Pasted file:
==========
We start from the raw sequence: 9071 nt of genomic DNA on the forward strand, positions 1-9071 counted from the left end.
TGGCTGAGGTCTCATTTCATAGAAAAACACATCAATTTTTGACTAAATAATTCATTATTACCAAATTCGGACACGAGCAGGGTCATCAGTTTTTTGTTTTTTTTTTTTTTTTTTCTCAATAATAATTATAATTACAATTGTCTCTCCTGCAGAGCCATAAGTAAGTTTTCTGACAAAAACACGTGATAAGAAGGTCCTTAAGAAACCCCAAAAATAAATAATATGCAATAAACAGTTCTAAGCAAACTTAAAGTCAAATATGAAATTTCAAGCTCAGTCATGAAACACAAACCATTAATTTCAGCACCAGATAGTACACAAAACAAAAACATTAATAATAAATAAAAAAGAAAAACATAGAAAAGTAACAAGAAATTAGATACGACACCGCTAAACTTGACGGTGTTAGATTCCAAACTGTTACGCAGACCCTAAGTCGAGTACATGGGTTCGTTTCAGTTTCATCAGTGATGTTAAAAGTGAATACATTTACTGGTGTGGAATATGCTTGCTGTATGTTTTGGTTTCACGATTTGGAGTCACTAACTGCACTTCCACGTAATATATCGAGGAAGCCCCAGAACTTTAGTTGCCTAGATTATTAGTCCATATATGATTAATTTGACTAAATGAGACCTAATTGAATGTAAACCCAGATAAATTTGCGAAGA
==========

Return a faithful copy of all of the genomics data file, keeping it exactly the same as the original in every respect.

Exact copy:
We start from the raw sequence: 9071 nt of genomic DNA on the forward strand, positions 1-9071 counted from the left end.
TGGCTGAGGTCTCATTTCATAGAAAAACACATCAATTTTTGACTAAATAATTCATTATTACCAAATTCGGACACGAGCAGGGTCATCAGTTTTTTGTTTTTTTTTTTTTTTTTTCTCAATAATAATTATAATTACAATTGTCTCTCCTGCAGAGCCATAAGTAAGTTTTCTGACAAAAACACGTGATAAGAAGGTCCTTAAGAAACCCCAAAAATAAATAATATGCAATAAACAGTTCTAAGCAAACTTAAAGTCAAATATGAAATTTCAAGCTCAGTCATGAAACACAAACCATTAATTTCAGCACCAGATAGTACACAAAACAAAAACATTAATAATAAATAAAAAAGAAAAACATAGAAAAGTAACAAGAAATTAGATACGACACCGCTAAACTTGACGGTGTTAGATTCCAAACTGTTACGCAGACCCTAAGTCGAGTACATGGGTTCGTTTCAGTTTCATCAGTGATGTTAAAAGTGAATACATTTACTGGTGTGGAATATGCTTGCTGTATGTTTTGGTTTCACGATTTGGAGTCACTAACTGCACTTCCACGTAATATATCGAGGAAGCCCCAGAACTTTAGTTGCCTAGATTATTAGTCCATATATGATTAATTTGACTAAATGAGACCTAATTGAATGTAAACCCAGATAAATTTGCGAAGA